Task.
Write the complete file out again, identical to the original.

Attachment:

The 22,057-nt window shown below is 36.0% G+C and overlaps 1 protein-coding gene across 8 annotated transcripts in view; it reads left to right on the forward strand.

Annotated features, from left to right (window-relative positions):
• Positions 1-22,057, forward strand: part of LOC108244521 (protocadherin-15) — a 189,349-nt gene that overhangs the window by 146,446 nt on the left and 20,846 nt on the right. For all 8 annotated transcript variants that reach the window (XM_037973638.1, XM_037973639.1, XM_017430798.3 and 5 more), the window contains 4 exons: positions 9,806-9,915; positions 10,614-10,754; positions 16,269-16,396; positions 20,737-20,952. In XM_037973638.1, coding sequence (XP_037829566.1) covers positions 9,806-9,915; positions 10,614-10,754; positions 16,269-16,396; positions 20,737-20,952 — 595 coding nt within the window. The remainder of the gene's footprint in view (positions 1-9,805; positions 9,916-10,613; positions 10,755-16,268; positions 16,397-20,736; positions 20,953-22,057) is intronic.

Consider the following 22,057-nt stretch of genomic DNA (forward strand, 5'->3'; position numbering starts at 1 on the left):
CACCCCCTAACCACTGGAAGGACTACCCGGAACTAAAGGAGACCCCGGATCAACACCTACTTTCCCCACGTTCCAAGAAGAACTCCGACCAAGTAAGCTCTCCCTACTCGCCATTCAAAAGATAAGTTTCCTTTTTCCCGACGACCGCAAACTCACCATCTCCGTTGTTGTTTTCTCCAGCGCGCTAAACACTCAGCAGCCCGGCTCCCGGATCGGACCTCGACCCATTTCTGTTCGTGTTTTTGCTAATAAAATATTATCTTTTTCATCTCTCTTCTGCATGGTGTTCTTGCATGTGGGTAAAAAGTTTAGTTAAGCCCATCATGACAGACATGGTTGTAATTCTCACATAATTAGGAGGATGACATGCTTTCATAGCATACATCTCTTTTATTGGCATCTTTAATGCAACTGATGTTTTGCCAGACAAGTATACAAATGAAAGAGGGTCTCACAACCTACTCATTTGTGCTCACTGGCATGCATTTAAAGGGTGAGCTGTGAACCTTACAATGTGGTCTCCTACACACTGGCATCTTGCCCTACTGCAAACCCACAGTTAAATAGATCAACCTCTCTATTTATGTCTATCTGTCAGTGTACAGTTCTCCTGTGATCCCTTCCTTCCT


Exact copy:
The 22,057-nt window shown below is 36.0% G+C and overlaps 1 protein-coding gene across 8 annotated transcripts in view; it reads left to right on the forward strand.

Annotated features, from left to right (window-relative positions):
• Positions 1-22,057, forward strand: part of LOC108244521 (protocadherin-15) — a 189,349-nt gene that overhangs the window by 146,446 nt on the left and 20,846 nt on the right. For all 8 annotated transcript variants that reach the window (XM_037973638.1, XM_037973639.1, XM_017430798.3 and 5 more), the window contains 4 exons: positions 9,806-9,915; positions 10,614-10,754; positions 16,269-16,396; positions 20,737-20,952. In XM_037973638.1, coding sequence (XP_037829566.1) covers positions 9,806-9,915; positions 10,614-10,754; positions 16,269-16,396; positions 20,737-20,952 — 595 coding nt within the window. The remainder of the gene's footprint in view (positions 1-9,805; positions 9,916-10,613; positions 10,755-16,268; positions 16,397-20,736; positions 20,953-22,057) is intronic.

Consider the following 22,057-nt stretch of genomic DNA (forward strand, 5'->3'; position numbering starts at 1 on the left):
CACCCCCTAACCACTGGAAGGACTACCCGGAACTAAAGGAGACCCCGGATCAACACCTACTTTCCCCACGTTCCAAGAAGAACTCCGACCAAGTAAGCTCTCCCTACTCGCCATTCAAAAGATAAGTTTCCTTTTTCCCGACGACCGCAAACTCACCATCTCCGTTGTTGTTTTCTCCAGCGCGCTAAACACTCAGCAGCCCGGCTCCCGGATCGGACCTCGACCCATTTCTGTTCGTGTTTTTGCTAATAAAATATTATCTTTTTCATCTCTCTTCTGCATGGTGTTCTTGCATGTGGGTAAAAAGTTTAGTTAAGCCCATCATGACAGACATGGTTGTAATTCTCACATAATTAGGAGGATGACATGCTTTCATAGCATACATCTCTTTTATTGGCATCTTTAATGCAACTGATGTTTTGCCAGACAAGTATACAAATGAAAGAGGGTCTCACAACCTACTCATTTGTGCTCACTGGCATGCATTTAAAGGGTGAGCTGTGAACCTTACAATGTGGTCTCCTACACACTGGCATCTTGCCCTACTGCAAACCCACAGTTAAATAGATCAACCTCTCTATTTATGTCTATCTGTCAGTGTACAGTTCTCCTGTGATCCCTTCCTTCCT